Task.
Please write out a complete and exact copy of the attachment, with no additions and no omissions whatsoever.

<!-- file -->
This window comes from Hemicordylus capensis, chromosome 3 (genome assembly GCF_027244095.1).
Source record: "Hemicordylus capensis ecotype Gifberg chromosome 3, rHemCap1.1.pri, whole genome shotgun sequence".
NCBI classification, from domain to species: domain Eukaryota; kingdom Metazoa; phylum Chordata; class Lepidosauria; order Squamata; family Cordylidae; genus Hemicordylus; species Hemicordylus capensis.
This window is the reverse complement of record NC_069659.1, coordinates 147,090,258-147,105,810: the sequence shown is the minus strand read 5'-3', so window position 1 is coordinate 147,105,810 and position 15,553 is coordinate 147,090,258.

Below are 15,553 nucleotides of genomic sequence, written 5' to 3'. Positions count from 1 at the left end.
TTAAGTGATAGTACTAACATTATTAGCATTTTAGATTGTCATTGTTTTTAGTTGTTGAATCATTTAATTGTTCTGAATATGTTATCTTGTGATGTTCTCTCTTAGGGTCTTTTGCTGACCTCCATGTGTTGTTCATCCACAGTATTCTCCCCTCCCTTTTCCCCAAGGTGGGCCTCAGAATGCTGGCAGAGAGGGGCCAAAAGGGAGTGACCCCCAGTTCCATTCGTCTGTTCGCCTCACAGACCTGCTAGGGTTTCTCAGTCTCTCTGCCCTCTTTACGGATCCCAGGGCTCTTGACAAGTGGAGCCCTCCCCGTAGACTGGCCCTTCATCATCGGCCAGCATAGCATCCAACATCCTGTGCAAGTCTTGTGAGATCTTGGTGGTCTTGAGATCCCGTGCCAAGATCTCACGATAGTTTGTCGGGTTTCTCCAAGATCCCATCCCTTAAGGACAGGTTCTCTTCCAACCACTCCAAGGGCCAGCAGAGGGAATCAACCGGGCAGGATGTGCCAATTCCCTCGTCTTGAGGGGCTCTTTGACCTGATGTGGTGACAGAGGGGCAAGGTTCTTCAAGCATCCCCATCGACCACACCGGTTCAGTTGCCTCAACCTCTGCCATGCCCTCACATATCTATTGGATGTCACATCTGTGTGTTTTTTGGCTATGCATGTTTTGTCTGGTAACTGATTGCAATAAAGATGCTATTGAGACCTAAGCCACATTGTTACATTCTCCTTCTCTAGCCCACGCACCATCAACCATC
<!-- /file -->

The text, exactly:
This window comes from Hemicordylus capensis, chromosome 3 (genome assembly GCF_027244095.1).
Source record: "Hemicordylus capensis ecotype Gifberg chromosome 3, rHemCap1.1.pri, whole genome shotgun sequence".
NCBI classification, from domain to species: domain Eukaryota; kingdom Metazoa; phylum Chordata; class Lepidosauria; order Squamata; family Cordylidae; genus Hemicordylus; species Hemicordylus capensis.
This window is the reverse complement of record NC_069659.1, coordinates 147,090,258-147,105,810: the sequence shown is the minus strand read 5'-3', so window position 1 is coordinate 147,105,810 and position 15,553 is coordinate 147,090,258.

Below are 15,553 nucleotides of genomic sequence, written 5' to 3'. Positions count from 1 at the left end.
TTAAGTGATAGTACTAACATTATTAGCATTTTAGATTGTCATTGTTTTTAGTTGTTGAATCATTTAATTGTTCTGAATATGTTATCTTGTGATGTTCTCTCTTAGGGTCTTTTGCTGACCTCCATGTGTTGTTCATCCACAGTATTCTCCCCTCCCTTTTCCCCAAGGTGGGCCTCAGAATGCTGGCAGAGAGGGGCCAAAAGGGAGTGACCCCCAGTTCCATTCGTCTGTTCGCCTCACAGACCTGCTAGGGTTTCTCAGTCTCTCTGCCCTCTTTACGGATCCCAGGGCTCTTGACAAGTGGAGCCCTCCCCGTAGACTGGCCCTTCATCATCGGCCAGCATAGCATCCAACATCCTGTGCAAGTCTTGTGAGATCTTGGTGGTCTTGAGATCCCGTGCCAAGATCTCACGATAGTTTGTCGGGTTTCTCCAAGATCCCATCCCTTAAGGACAGGTTCTCTTCCAACCACTCCAAGGGCCAGCAGAGGGAATCAACCGGGCAGGATGTGCCAATTCCCTCGTCTTGAGGGGCTCTTTGACCTGATGTGGTGACAGAGGGGCAAGGTTCTTCAAGCATCCCCATCGACCACACCGGTTCAGTTGCCTCAACCTCTGCCATGCCCTCACATATCTATTGGATGTCACATCTGTGTGTTTTTTGGCTATGCATGTTTTGTCTGGTAACTGATTGCAATAAAGATGCTATTGAGACCTAAGCCACATTGTTACATTCTCCTTCTCTAGCCCACGCACCATCAACCATC